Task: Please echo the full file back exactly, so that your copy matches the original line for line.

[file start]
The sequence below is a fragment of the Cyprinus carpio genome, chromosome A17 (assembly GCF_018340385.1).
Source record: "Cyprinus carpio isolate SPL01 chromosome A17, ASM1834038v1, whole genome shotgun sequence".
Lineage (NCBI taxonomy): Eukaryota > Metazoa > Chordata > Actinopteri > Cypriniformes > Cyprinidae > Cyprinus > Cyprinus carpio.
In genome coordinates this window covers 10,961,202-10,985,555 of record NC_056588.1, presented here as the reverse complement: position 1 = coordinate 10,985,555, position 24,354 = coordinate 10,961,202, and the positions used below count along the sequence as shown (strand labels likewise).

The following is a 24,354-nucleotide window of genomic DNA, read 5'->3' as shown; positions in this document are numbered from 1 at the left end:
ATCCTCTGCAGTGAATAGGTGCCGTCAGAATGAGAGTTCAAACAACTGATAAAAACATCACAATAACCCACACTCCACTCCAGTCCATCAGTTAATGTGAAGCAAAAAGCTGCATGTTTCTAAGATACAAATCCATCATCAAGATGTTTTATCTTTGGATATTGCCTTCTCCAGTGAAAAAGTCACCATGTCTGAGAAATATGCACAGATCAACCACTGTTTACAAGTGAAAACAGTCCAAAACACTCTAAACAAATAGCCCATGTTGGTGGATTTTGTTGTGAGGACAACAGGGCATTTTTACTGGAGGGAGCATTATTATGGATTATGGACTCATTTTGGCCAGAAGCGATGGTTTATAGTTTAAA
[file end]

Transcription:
The sequence below is a fragment of the Cyprinus carpio genome, chromosome A17 (assembly GCF_018340385.1).
Source record: "Cyprinus carpio isolate SPL01 chromosome A17, ASM1834038v1, whole genome shotgun sequence".
Lineage (NCBI taxonomy): Eukaryota > Metazoa > Chordata > Actinopteri > Cypriniformes > Cyprinidae > Cyprinus > Cyprinus carpio.
In genome coordinates this window covers 10,961,202-10,985,555 of record NC_056588.1, presented here as the reverse complement: position 1 = coordinate 10,985,555, position 24,354 = coordinate 10,961,202, and the positions used below count along the sequence as shown (strand labels likewise).

The following is a 24,354-nucleotide window of genomic DNA, read 5'->3' as shown; positions in this document are numbered from 1 at the left end:
ATCCTCTGCAGTGAATAGGTGCCGTCAGAATGAGAGTTCAAACAACTGATAAAAACATCACAATAACCCACACTCCACTCCAGTCCATCAGTTAATGTGAAGCAAAAAGCTGCATGTTTCTAAGATACAAATCCATCATCAAGATGTTTTATCTTTGGATATTGCCTTCTCCAGTGAAAAAGTCACCATGTCTGAGAAATATGCACAGATCAACCACTGTTTACAAGTGAAAACAGTCCAAAACACTCTAAACAAATAGCCCATGTTGGTGGATTTTGTTGTGAGGACAACAGGGCATTTTTACTGGAGGGAGCATTATTATGGATTATGGACTCATTTTGGCCAGAAGCGATGGTTTATAGTTTAAA